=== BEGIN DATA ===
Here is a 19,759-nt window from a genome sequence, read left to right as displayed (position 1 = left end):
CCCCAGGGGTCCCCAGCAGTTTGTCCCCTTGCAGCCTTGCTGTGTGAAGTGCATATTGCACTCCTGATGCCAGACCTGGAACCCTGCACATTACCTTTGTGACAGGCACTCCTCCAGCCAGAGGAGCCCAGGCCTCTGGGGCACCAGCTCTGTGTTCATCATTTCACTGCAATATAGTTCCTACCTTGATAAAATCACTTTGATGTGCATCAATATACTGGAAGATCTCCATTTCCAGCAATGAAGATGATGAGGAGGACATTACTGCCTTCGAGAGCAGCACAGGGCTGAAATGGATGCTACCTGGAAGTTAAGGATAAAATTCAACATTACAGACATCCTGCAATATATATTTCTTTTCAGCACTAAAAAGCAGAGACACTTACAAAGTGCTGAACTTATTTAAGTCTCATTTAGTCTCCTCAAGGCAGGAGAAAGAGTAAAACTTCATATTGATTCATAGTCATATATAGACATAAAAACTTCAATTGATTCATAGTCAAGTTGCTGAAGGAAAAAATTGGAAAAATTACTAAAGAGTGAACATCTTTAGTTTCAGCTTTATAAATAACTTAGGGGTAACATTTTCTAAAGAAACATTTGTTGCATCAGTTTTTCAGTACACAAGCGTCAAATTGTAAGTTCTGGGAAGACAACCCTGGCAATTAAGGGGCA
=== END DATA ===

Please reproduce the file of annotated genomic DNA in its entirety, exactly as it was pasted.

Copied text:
Here is a 19,759-nt window from a genome sequence, read left to right as displayed (position 1 = left end):
CCCCAGGGGTCCCCAGCAGTTTGTCCCCTTGCAGCCTTGCTGTGTGAAGTGCATATTGCACTCCTGATGCCAGACCTGGAACCCTGCACATTACCTTTGTGACAGGCACTCCTCCAGCCAGAGGAGCCCAGGCCTCTGGGGCACCAGCTCTGTGTTCATCATTTCACTGCAATATAGTTCCTACCTTGATAAAATCACTTTGATGTGCATCAATATACTGGAAGATCTCCATTTCCAGCAATGAAGATGATGAGGAGGACATTACTGCCTTCGAGAGCAGCACAGGGCTGAAATGGATGCTACCTGGAAGTTAAGGATAAAATTCAACATTACAGACATCCTGCAATATATATTTCTTTTCAGCACTAAAAAGCAGAGACACTTACAAAGTGCTGAACTTATTTAAGTCTCATTTAGTCTCCTCAAGGCAGGAGAAAGAGTAAAACTTCATATTGATTCATAGTCATATATAGACATAAAAACTTCAATTGATTCATAGTCAAGTTGCTGAAGGAAAAAATTGGAAAAATTACTAAAGAGTGAACATCTTTAGTTTCAGCTTTATAAATAACTTAGGGGTAACATTTTCTAAAGAAACATTTGTTGCATCAGTTTTTCAGTACACAAGCGTCAAATTGTAAGTTCTGGGAAGACAACCCTGGCAATTAAGGGGCA